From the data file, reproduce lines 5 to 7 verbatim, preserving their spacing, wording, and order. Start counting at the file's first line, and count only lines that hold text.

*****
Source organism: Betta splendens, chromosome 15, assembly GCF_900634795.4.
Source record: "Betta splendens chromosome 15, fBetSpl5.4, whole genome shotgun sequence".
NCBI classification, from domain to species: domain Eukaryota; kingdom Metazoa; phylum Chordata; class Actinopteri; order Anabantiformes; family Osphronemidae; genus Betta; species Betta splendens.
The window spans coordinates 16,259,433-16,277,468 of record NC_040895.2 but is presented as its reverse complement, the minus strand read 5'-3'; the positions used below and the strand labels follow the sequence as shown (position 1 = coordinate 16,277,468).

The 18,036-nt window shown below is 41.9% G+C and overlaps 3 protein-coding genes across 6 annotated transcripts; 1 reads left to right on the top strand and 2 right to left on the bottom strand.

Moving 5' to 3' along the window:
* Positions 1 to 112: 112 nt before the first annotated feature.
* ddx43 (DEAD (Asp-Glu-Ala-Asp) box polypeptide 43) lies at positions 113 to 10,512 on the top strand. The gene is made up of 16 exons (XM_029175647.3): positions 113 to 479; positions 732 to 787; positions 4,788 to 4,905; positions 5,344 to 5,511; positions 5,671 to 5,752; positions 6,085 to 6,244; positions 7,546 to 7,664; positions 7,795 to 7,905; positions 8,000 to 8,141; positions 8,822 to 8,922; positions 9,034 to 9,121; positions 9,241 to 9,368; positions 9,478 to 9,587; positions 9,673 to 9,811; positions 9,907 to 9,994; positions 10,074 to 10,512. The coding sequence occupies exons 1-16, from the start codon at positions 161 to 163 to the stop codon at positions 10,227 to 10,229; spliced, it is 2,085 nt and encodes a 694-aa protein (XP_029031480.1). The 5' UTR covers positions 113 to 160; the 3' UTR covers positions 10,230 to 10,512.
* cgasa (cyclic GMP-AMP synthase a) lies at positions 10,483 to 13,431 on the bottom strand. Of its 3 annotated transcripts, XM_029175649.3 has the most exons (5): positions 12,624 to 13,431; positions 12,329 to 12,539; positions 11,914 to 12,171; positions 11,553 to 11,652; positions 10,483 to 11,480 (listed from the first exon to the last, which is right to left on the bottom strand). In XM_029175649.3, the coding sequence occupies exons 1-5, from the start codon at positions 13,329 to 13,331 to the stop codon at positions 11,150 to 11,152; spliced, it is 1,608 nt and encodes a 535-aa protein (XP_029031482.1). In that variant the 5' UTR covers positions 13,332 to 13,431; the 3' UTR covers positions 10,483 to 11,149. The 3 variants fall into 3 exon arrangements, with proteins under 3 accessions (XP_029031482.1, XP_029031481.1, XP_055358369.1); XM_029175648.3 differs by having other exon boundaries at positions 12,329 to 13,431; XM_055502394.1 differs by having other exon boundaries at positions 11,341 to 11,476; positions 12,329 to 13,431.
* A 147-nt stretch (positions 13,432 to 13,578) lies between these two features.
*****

The 18,036-nt window shown below is 41.9% G+C and overlaps 3 protein-coding genes across 6 annotated transcripts; 1 reads left to right on the top strand and 2 right to left on the bottom strand.

Moving 5' to 3' along the window:
* Positions 1 to 112: 112 nt before the first annotated feature.